Thursday, November 25, 2010
Having read only extremely negative reviews of Shinya Tsukamoto's newest part of the Tetsuo series, I felt like I had to make a decision before watching it. Either to watch it with my expectations set really low, prepared to be disappointed by something that isn't what Tetsuo - The Iron Man (1989) was. Or, I could go in with my expectations through the roof, preparing to see something great in its own right, to see where Tsukamoto takes it and see the films own qualities. Since one of the problems I've had with reviews the last few years is that "everyone" only seems to be looking for a repeat. Especially when it comes to directors like Tsukamoto and Takashi Miike, who have a reputation of making a certain kind of films, even if they are in minority in their bodies of work, overshadowing everything else they have done. Because of that I chose the latter and Tsukamoto did not let me down.
The Bullet Man plays like a culmination of all of Tsukamoto's films so far. It is almost, but not quite, like a remake of Tetsuo, made in crystal clear high definition and in english. I can see parallells to other films of Tsukamoto's that probably weren't expected. The dreams of the main characters' wife coming true and the shots of large cold buildings of Tokyo reminded more of Nightmare Detective (2006) than anything from earlier in Tsukamoto's career. The origin of the bullet man also is like a fusion between later films like A Snake of June (2002) and Vital (2004) and the first Tetsuo. Through love in a kind of afterlife the bullet man is born, and through provoked emotion his transformation takes place creating something with the power to destroy the world. The city is still there as a cold and lonely place, but it no longer seem like the main reason for the characters' decline into loneliness and rage.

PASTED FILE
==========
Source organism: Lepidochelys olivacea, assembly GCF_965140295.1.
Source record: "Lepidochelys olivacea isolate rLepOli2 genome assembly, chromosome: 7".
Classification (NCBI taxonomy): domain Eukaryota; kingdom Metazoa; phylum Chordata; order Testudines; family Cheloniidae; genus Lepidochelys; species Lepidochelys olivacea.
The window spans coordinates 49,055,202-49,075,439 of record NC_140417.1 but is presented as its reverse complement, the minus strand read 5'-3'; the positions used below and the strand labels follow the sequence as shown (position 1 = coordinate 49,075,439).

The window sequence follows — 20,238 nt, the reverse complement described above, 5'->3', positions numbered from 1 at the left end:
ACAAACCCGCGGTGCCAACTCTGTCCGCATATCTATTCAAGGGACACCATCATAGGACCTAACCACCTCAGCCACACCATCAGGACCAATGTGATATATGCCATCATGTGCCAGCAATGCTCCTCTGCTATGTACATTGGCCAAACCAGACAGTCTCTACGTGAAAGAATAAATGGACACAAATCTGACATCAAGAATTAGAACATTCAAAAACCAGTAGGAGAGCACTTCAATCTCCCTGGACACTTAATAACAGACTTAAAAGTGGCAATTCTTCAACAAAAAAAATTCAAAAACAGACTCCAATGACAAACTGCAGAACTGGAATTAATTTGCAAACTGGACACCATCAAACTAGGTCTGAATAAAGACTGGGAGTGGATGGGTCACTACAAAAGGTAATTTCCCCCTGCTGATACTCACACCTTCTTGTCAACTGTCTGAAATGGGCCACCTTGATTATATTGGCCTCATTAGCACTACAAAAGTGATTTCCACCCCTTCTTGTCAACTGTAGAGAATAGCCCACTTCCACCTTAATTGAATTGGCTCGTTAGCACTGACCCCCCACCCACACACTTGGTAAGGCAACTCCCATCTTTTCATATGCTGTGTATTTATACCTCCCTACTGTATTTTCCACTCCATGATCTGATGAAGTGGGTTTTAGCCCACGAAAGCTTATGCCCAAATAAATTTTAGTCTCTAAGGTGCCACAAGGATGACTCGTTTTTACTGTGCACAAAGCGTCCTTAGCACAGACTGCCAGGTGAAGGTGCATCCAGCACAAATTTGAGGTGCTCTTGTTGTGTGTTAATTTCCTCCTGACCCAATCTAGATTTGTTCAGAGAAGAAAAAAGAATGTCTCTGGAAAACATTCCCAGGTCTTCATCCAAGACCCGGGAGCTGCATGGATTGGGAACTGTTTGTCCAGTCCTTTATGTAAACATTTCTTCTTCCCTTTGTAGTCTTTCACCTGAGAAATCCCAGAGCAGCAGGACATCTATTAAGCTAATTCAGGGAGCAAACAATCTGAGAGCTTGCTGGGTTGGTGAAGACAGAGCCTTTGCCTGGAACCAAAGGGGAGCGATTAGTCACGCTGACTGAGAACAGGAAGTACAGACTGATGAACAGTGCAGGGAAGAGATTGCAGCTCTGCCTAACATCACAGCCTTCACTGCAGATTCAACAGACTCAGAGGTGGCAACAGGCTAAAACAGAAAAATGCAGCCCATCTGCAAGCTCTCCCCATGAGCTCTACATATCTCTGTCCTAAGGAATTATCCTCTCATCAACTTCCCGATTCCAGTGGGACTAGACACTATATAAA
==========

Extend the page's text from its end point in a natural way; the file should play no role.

As a film, it's not perfect. The story in all its simplicity is still hard to grasp sometimes. The motives of The Guy, the catalyst behind the bullet man's transformation, is somewhat unclear, unless he's only there as a "director" character, making the whole thing spin. After all he is played by Tsukamoto himself, just like in the original. Having it made in english seems somewhat unnecessary because even if it were to attract a foreign audience, the rest of the film is hardly mainstream. The dialogue is also delivered in a stilted manner making the feeling of cold people stronger than that of a society built out of steel and concrete. As I'm a non-japanese speaker, having the english dialogue spoken like this actually strengthened the atmosphere of the film and did not work as a distraction. Had it been in Japanese it probably would have been harder to pick up on. The frantic camerawork and editing is still there, making it hard to see what is actually going on sometimes, but together with the loud industrial soundtrack by Chu Ishikawa it works so well that the film becomes more of an experiance than a film, and I believe that that is exactly what a Tetsuo film should be like.
I wouldn't call this new Tetsuo cyberpunk, it's a bit too polished to be punk, just like I disagree with some calling Sogo Ishii's Electric Dragon 80.000V (2001) cyberpunk, even though they are somewhat alike. But if you draw a line from Tetsuo - The Iron Man through Tetsuo II - Body Hammer (1992) and Ishii's Electric Dragon and then this new film, The Bullet Man makes perfect sense being the way it is, just like it does if you take a look at Tsukamoto's recent filmography and don't expect The Bullet Man to be just a remake of The Iron Man.
This is a new Tetsuo, from a new Tsukamoto, perhaps for an entirely new audience.
Posted by Executive Koala at 11:19 PM